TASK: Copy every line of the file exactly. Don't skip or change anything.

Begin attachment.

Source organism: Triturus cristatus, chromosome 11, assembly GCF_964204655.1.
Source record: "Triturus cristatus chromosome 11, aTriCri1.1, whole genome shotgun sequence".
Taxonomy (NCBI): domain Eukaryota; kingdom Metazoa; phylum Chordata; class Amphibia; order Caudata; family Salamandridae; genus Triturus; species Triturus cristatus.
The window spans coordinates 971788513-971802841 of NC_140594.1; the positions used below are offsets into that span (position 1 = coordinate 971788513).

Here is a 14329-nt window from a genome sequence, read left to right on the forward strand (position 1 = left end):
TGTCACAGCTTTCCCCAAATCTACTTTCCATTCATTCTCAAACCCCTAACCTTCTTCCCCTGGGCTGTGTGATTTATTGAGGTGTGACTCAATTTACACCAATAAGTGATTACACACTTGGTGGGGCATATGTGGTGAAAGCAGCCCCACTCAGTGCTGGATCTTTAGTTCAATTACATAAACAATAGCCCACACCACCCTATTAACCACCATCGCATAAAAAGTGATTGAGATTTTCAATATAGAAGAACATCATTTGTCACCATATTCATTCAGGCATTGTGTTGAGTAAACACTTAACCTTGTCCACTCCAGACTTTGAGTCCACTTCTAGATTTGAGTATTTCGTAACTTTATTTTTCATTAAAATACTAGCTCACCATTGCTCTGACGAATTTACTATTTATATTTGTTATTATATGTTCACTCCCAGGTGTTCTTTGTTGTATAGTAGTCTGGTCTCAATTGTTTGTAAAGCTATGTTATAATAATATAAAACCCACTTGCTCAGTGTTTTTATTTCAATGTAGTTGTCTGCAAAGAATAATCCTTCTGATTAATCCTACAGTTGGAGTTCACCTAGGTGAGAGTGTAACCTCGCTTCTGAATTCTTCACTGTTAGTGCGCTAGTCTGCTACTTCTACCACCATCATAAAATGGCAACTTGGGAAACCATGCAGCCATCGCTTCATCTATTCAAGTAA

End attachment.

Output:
Source organism: Triturus cristatus, chromosome 11, assembly GCF_964204655.1.
Source record: "Triturus cristatus chromosome 11, aTriCri1.1, whole genome shotgun sequence".
Taxonomy (NCBI): domain Eukaryota; kingdom Metazoa; phylum Chordata; class Amphibia; order Caudata; family Salamandridae; genus Triturus; species Triturus cristatus.
The window spans coordinates 971788513-971802841 of NC_140594.1; the positions used below are offsets into that span (position 1 = coordinate 971788513).

Here is a 14329-nt window from a genome sequence, read left to right on the forward strand (position 1 = left end):
TGTCACAGCTTTCCCCAAATCTACTTTCCATTCATTCTCAAACCCCTAACCTTCTTCCCCTGGGCTGTGTGATTTATTGAGGTGTGACTCAATTTACACCAATAAGTGATTACACACTTGGTGGGGCATATGTGGTGAAAGCAGCCCCACTCAGTGCTGGATCTTTAGTTCAATTACATAAACAATAGCCCACACCACCCTATTAACCACCATCGCATAAAAAGTGATTGAGATTTTCAATATAGAAGAACATCATTTGTCACCATATTCATTCAGGCATTGTGTTGAGTAAACACTTAACCTTGTCCACTCCAGACTTTGAGTCCACTTCTAGATTTGAGTATTTCGTAACTTTATTTTTCATTAAAATACTAGCTCACCATTGCTCTGACGAATTTACTATTTATATTTGTTATTATATGTTCACTCCCAGGTGTTCTTTGTTGTATAGTAGTCTGGTCTCAATTGTTTGTAAAGCTATGTTATAATAATATAAAACCCACTTGCTCAGTGTTTTTATTTCAATGTAGTTGTCTGCAAAGAATAATCCTTCTGATTAATCCTACAGTTGGAGTTCACCTAGGTGAGAGTGTAACCTCGCTTCTGAATTCTTCACTGTTAGTGCGCTAGTCTGCTACTTCTACCACCATCATAAAATGGCAACTTGGGAAACCATGCAGCCATCGCTTCATCTATTCAAGTAA